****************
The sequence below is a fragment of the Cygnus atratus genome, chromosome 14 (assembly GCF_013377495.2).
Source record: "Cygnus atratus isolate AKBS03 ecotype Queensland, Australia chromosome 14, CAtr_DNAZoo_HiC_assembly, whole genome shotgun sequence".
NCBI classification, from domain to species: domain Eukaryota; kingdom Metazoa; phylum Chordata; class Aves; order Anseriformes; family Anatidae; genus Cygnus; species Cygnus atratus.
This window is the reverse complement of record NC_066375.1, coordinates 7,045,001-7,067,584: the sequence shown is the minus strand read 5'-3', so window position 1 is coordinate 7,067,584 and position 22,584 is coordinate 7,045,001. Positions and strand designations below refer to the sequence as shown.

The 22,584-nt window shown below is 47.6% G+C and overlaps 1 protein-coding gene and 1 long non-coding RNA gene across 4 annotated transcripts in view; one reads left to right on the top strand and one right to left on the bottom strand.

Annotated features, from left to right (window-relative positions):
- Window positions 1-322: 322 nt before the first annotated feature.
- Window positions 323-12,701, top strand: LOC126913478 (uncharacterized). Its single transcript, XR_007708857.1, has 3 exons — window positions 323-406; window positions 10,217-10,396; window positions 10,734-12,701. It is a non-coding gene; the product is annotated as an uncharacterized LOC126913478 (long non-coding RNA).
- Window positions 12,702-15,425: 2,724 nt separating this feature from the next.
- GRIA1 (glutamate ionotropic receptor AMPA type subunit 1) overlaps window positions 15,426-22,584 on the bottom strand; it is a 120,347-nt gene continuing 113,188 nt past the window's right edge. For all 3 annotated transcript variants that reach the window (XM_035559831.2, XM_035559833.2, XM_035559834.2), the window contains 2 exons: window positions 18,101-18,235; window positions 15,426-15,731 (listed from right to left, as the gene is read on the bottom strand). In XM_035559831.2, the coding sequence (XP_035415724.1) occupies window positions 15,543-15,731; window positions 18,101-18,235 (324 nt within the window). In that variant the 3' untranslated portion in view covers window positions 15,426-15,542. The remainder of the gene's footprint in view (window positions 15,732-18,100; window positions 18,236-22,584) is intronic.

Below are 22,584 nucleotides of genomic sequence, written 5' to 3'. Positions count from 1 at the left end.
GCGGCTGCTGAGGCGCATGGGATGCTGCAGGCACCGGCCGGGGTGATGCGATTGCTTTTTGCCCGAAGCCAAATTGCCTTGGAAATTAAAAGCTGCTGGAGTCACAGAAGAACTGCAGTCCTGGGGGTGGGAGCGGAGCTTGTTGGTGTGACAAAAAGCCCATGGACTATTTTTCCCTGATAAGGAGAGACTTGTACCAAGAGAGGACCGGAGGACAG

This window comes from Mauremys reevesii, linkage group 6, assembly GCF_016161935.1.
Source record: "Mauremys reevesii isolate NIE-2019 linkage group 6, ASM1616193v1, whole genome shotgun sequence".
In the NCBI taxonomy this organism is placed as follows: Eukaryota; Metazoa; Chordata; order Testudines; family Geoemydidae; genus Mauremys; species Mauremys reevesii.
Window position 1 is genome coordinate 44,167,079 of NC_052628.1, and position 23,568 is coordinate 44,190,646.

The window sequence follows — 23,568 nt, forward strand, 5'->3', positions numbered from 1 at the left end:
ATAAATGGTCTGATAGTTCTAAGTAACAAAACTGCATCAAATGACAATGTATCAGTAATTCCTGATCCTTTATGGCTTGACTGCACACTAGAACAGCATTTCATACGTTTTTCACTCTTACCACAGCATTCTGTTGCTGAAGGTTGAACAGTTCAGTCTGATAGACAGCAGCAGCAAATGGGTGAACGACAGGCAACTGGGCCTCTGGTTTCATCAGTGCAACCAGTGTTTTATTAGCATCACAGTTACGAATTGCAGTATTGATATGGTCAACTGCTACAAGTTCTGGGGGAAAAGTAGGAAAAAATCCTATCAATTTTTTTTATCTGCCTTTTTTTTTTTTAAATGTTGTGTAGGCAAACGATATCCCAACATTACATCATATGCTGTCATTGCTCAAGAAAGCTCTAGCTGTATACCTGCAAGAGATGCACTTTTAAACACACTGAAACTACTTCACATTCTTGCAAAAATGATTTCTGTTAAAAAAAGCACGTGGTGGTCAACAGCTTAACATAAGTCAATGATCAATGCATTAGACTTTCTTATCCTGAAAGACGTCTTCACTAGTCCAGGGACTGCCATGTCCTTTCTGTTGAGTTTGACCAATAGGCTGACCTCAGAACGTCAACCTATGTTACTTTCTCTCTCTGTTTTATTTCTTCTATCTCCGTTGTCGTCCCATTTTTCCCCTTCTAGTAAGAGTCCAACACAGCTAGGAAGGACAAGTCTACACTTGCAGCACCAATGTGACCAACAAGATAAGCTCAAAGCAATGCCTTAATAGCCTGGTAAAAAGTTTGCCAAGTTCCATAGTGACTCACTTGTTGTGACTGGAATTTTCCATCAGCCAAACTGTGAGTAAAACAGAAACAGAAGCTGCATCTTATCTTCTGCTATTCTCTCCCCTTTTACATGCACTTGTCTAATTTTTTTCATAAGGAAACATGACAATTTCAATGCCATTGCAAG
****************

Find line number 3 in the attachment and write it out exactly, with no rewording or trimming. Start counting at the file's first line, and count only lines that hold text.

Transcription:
NCBI classification, from domain to species: domain Eukaryota; kingdom Metazoa; phylum Chordata; class Aves; order Anseriformes; family Anatidae; genus Cygnus; species Cygnus atratus.